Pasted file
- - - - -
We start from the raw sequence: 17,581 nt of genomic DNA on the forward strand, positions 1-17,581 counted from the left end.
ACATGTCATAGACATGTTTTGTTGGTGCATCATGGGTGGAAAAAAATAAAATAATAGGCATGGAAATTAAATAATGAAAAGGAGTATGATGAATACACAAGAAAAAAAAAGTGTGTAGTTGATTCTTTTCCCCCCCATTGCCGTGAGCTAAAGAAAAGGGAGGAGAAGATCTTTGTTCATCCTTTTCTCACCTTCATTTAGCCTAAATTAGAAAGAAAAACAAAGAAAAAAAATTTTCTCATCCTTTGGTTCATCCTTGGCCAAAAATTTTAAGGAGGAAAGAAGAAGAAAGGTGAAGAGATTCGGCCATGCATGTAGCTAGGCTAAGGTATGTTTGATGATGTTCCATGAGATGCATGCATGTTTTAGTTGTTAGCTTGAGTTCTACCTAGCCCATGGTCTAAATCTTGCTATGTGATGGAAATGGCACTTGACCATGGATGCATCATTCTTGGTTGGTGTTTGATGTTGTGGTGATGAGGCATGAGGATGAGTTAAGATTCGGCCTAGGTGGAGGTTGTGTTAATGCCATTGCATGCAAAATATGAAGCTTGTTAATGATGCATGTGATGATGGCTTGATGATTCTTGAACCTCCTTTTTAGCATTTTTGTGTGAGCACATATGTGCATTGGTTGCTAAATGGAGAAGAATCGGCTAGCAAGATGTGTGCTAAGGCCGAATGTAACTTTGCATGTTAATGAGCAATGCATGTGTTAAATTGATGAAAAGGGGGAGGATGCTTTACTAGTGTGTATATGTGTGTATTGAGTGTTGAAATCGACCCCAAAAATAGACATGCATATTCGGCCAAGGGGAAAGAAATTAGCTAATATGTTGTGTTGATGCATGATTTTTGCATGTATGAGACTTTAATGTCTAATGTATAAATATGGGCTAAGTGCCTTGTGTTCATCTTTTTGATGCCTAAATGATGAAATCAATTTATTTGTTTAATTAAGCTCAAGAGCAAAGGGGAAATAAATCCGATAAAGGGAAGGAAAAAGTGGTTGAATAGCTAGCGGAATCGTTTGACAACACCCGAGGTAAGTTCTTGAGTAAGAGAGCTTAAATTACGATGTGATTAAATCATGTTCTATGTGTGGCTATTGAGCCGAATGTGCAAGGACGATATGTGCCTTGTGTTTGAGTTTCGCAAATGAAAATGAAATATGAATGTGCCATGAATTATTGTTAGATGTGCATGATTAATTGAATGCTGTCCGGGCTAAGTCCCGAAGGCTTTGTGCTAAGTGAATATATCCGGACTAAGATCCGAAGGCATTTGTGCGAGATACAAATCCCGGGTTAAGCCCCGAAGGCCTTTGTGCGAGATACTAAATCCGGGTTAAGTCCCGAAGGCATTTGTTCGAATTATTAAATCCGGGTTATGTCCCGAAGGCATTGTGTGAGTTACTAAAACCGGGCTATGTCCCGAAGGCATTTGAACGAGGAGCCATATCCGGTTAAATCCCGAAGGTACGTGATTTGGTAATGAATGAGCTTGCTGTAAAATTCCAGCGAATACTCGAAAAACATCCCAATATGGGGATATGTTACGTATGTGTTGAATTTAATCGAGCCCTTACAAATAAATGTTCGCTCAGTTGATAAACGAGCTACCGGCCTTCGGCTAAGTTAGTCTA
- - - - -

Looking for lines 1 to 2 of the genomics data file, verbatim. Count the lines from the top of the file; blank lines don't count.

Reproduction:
We start from the raw sequence: 17,581 nt of genomic DNA on the forward strand, positions 1-17,581 counted from the left end.
ACATGTCATAGACATGTTTTGTTGGTGCATCATGGGTGGAAAAAAATAAAATAATAGGCATGGAAATTAAATAATGAAAAGGAGTATGATGAATACACAAGAAAAAAAAAGTGTGTAGTTGATTCTTTTCCCCCCCATTGCCGTGAGCTAAAGAAAAGGGAGGAGAAGATCTTTGTTCATCCTTTTCTCACCTTCATTTAGCCTAAATTAGAAAGAAAAACAAAGAAAAAAAATTTTCTCATCCTTTGGTTCATCCTTGGCCAAAAATTTTAAGGAGGAAAGAAGAAGAAAGGTGAAGAGATTCGGCCATGCATGTAGCTAGGCTAAGGTATGTTTGATGATGTTCCATGAGATGCATGCATGTTTTAGTTGTTAGCTTGAGTTCTACCTAGCCCATGGTCTAAATCTTGCTATGTGATGGAAATGGCACTTGACCATGGATGCATCATTCTTGGTTGGTGTTTGATGTTGTGGTGATGAGGCATGAGGATGAGTTAAGATTCGGCCTAGGTGGAGGTTGTGTTAATGCCATTGCATGCAAAATATGAAGCTTGTTAATGATGCATGTGATGATGGCTTGATGATTCTTGAACCTCCTTTTTAGCATTTTTGTGTGAGCACATATGTGCATTGGTTGCTAAATGGAGAAGAATCGGCTAGCAAGATGTGTGCTAAGGCCGAATGTAACTTTGCATGTTAATGAGCAATGCATGTGTTAAATTGATGAAAAGGGGGAGGATGCTTTACTAGTGTGTATATGTGTGTATTGAGTGTTGAAATCGACCCCAAAAATAGACATGCATATTCGGCCAAGGGGAAAGAAATTAGCTAATATGTTGTGTTGATGCATGATTTTTGCATGTATGAGACTTTAATGTCTAATGTATAAATATGGGCTAAGTGCCTTGTGTTCATCTTTTTGATGCCTAAATGATGAAATCAATTTATTTGTTTAATTAAGCTCAAGAGCAAAGGGGAAATAAATCCGATAAAGGGAAGGAAAAAGTGGTTGAATAGCTAGCGGAATCGTTTGACAACACCCGAGGTAAGTTCTTGAGTAAGAGAGCTTAAATTACGATGTGATTAAATCATGTTCTATGTGTGGCTATTGAGCCGAATGTGCAAGGACGATATGTGCCTTGTGTTTGAGTTTCGCAAATGAAAATGAAATATGAATGTGCCATGAATTATTGTTAGATGTGCATGATTAATTGAATGCTGTCCGGGCTAAGTCCCGAAGGCTTTGTGCTAAGTGAATATATCCGGACTAAGATCCGAAGGCATTTGTGCGAGATACAAATCCCGGGTTAAGCCCCGAAGGCCTTTGTGCGAGATACTAAATCCGGGTTAAGTCCCGAAGGCATTTGTTCGAATTATTAAATCCGGGTTATGTCCCGAAGGCATTGTGTGAGTTACTAAAACCGGGCTATGTCCCGAAGGCATTTGAACGAGGAGCCATATCCGGTTAAATCCCGAAGGTACGTGATTTGGTAATGAATGAGCTTGCTGTAAAATTCCAGCGAATACTCGAAAAACATCCCAATATGGGGATATGTTACGTATGTGTTGAATTTAATCGAGCCCTTACAAATAAATGTTCGCTCAGTTGATAAACGAGCTACCGGCCTTCGGCTAAGTTAGTCTA